Parent Jacques Wigginton told the Fayette County school board members Monday night that people in Lexington had trusted them to close the achievement gap and they should approve recommendations to get the job done after years of inaction.
"We need you to stand up and do what's right," said Wigginton, a former Urban County Council member.
The board approved 10 recommendations to eliminate achievement gaps for black, Hispanic, poor and disabled students. Superintendent Tom Shelton is expected to have dates of implementation for each recommendation by November.
District officials also have said they would create an accountability monitoring schedule that tracks dates when issues are resolved.
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Several dozen spectators in a crowd that included parents and retired teachers applauded that news and other signs that district officials were moving to close a learning gap that has lingered for years.
The recommendations from the district's Equity Council ranged from placing attention on mental health issues to holding accountable the leaders of schools with the widest gaps.
Equity Council chairman Roy Woods told the board the council was not going to back down from "attacking the inequities."
The council is charged with analyzing equity gaps and advising the board of education.
"If you have some people who are not real interested in moving this initiative forward, then we are going to suggest that you ask them to step aside. Because they don't do us any good," Woods said.
Melissa Bacon, vice chair of the school board, said she hoped that more school staff would undergo training to help them better understand the culturally diverse needs of students. Chairman John Price said he would have no problems requiring the training for staff members who did not take it voluntarily.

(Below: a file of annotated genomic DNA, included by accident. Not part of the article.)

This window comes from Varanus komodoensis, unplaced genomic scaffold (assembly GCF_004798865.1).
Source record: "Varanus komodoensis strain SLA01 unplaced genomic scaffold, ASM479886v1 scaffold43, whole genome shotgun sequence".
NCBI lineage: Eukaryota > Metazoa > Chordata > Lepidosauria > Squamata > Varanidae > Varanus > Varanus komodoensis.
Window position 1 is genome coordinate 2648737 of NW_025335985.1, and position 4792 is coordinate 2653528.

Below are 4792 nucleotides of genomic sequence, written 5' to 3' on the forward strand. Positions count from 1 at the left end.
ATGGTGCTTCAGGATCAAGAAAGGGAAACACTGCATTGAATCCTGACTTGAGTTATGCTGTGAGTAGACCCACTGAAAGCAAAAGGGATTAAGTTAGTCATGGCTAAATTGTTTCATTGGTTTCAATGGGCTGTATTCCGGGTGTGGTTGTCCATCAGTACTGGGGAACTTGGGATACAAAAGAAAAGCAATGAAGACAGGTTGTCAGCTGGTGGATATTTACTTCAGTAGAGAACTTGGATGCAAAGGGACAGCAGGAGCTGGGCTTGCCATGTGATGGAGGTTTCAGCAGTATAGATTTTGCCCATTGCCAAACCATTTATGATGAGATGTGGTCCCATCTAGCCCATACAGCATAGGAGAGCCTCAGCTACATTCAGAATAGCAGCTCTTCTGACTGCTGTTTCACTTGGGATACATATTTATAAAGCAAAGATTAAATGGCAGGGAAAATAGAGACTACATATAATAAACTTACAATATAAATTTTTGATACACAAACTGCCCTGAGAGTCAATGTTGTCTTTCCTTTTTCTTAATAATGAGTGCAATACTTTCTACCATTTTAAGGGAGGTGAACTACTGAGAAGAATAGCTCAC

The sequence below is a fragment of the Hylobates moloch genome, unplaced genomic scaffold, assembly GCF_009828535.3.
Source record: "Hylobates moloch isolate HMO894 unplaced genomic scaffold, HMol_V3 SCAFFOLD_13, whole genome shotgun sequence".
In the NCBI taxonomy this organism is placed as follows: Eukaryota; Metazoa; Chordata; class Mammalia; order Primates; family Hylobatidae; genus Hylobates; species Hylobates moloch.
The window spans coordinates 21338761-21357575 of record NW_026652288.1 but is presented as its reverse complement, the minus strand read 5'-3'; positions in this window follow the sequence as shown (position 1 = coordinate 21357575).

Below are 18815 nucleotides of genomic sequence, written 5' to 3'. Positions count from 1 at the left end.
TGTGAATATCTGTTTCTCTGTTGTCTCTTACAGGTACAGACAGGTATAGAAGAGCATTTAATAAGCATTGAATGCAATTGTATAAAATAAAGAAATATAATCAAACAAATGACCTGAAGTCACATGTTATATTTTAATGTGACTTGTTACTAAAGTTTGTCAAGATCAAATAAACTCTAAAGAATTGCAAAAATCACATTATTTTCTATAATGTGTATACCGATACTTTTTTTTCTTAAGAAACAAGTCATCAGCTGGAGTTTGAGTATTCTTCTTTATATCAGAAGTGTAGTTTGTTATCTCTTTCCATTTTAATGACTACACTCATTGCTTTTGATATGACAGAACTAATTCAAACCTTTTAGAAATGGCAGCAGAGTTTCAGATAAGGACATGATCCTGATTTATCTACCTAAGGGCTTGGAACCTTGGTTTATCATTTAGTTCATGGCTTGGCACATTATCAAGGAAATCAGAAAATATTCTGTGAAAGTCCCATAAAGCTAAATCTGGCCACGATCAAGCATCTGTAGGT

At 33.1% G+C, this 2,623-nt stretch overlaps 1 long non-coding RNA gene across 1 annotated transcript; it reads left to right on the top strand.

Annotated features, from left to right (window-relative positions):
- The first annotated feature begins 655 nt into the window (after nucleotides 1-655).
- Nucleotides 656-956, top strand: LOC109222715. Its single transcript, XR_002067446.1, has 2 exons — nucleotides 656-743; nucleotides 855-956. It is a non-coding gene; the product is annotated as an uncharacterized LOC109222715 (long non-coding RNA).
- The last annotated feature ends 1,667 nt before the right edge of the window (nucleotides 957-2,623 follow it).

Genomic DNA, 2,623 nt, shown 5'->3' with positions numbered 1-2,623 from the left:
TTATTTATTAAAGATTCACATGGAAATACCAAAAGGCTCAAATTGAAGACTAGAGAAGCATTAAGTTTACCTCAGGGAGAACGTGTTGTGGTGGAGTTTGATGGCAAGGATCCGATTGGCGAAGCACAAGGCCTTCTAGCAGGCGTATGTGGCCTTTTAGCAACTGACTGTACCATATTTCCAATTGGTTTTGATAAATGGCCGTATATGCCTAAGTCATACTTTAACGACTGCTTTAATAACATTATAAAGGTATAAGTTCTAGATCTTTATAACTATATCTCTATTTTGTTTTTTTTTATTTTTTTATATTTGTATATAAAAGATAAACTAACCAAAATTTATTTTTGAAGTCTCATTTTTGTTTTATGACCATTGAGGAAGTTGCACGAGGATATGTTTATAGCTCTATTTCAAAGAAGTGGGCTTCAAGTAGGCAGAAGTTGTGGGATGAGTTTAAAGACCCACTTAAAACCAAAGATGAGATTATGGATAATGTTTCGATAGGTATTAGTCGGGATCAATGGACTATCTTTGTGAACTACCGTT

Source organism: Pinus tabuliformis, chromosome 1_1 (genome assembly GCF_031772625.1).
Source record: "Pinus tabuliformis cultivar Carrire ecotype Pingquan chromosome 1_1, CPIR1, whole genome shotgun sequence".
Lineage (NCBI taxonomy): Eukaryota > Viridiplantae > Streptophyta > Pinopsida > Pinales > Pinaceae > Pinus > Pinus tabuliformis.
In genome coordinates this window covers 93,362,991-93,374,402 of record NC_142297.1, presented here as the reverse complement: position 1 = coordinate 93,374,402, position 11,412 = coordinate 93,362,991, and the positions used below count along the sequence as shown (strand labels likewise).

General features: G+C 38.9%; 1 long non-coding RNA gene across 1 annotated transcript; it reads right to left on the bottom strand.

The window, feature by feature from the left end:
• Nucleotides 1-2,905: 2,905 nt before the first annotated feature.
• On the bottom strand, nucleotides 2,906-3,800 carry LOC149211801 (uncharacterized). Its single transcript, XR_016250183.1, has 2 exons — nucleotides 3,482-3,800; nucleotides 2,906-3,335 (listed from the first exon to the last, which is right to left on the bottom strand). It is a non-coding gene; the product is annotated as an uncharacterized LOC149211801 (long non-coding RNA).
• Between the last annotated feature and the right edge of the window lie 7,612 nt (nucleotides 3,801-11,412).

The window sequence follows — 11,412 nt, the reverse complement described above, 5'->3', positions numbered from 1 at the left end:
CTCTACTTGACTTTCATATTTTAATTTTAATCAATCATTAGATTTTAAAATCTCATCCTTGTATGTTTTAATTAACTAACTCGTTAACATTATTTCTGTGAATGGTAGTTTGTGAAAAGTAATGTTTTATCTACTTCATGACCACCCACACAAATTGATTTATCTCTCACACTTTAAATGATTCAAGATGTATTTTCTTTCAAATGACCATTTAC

Board member Doug Barnett asked for monthly reports from Shelton so the board could monitor progress of the implementation of the 10 recommendations from the Equity Council.
The recommendations were aimed at eliminating gaps and disparities that negatively affect student achievement.
Tava Clay said retired Fayette County teachers such as herself were willing to help, "to be part of the solution."
Price said retired teachers could mentor new teachers and recruit teachers.
Clay said many teachers who graduated from Kentucky State University in Frankfort are encouraging district officials to use that school as a resource in implementing the recommendations.
The top recommendation was for more support and attention to students' mental health issues, a need in the areas of achievement and behavior.
The district's fourth annual equity scorecard includes the 2008 through 2013 school years and tracks student performance.
It showed that the achievement gap had widened, with lower numbers of distinguished and proficient students on the state's K-Prep tests for all groups. Most of the gaps were larger than in previous years.
Among the recommendations are more diverse school staffs that mirror school populations, and determining whether effective teachers and leaders are distributed equitably across schools.
Another was to require officials from schools with the highest gaps and their district directors to share the schools' gap-reduction plans with the school board and Equity Council.
Mike Thomas said he attended Monday's meeting because he works with a nonprofit called Community Inspired Solutions that helps teens.
Thomas said the recommendations go to the heart of the issues teens face in Lexington and "cover the problems going on in Fayette County Public Schools."
Equity Council member John T. Ferguson said he thought that if the recommendations were implemented, "every student will have the tools and the resources to be successful."